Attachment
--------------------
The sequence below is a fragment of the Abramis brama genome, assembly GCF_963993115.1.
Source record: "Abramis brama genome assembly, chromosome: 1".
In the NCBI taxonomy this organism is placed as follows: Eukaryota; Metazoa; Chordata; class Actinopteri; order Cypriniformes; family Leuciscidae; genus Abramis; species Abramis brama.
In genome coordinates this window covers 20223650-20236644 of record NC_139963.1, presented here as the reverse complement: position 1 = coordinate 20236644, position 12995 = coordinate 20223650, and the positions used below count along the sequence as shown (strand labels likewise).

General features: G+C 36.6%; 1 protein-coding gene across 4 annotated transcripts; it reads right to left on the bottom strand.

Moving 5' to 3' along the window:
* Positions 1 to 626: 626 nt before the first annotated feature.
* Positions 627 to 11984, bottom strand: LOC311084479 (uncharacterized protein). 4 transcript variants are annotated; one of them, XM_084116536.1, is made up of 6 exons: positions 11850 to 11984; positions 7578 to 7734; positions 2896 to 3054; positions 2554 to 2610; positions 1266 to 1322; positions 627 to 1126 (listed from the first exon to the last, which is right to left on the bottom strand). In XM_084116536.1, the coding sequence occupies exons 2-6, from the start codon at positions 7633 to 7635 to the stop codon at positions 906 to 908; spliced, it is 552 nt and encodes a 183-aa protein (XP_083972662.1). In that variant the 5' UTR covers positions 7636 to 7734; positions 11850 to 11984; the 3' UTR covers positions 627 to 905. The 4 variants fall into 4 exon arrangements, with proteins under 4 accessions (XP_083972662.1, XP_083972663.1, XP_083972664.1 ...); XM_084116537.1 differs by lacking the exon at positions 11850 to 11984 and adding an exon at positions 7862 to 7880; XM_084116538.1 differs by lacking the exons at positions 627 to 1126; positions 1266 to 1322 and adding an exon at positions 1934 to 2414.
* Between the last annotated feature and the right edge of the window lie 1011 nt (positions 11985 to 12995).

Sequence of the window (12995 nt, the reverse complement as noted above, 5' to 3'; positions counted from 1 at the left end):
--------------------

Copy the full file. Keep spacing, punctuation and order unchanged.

The sequence below is a fragment of the Abramis brama genome, assembly GCF_963993115.1.
Source record: "Abramis brama genome assembly, chromosome: 1".
In the NCBI taxonomy this organism is placed as follows: Eukaryota; Metazoa; Chordata; class Actinopteri; order Cypriniformes; family Leuciscidae; genus Abramis; species Abramis brama.
In genome coordinates this window covers 20223650-20236644 of record NC_139963.1, presented here as the reverse complement: position 1 = coordinate 20236644, position 12995 = coordinate 20223650, and the positions used below count along the sequence as shown (strand labels likewise).

General features: G+C 36.6%; 1 protein-coding gene across 4 annotated transcripts; it reads right to left on the bottom strand.

Moving 5' to 3' along the window:
* Positions 1 to 626: 626 nt before the first annotated feature.
* Positions 627 to 11984, bottom strand: LOC311084479 (uncharacterized protein). 4 transcript variants are annotated; one of them, XM_084116536.1, is made up of 6 exons: positions 11850 to 11984; positions 7578 to 7734; positions 2896 to 3054; positions 2554 to 2610; positions 1266 to 1322; positions 627 to 1126 (listed from the first exon to the last, which is right to left on the bottom strand). In XM_084116536.1, the coding sequence occupies exons 2-6, from the start codon at positions 7633 to 7635 to the stop codon at positions 906 to 908; spliced, it is 552 nt and encodes a 183-aa protein (XP_083972662.1). In that variant the 5' UTR covers positions 7636 to 7734; positions 11850 to 11984; the 3' UTR covers positions 627 to 905. The 4 variants fall into 4 exon arrangements, with proteins under 4 accessions (XP_083972662.1, XP_083972663.1, XP_083972664.1 ...); XM_084116537.1 differs by lacking the exon at positions 11850 to 11984 and adding an exon at positions 7862 to 7880; XM_084116538.1 differs by lacking the exons at positions 627 to 1126; positions 1266 to 1322 and adding an exon at positions 1934 to 2414.
* Between the last annotated feature and the right edge of the window lie 1011 nt (positions 11985 to 12995).

Sequence of the window (12995 nt, the reverse complement as noted above, 5' to 3'; positions counted from 1 at the left end):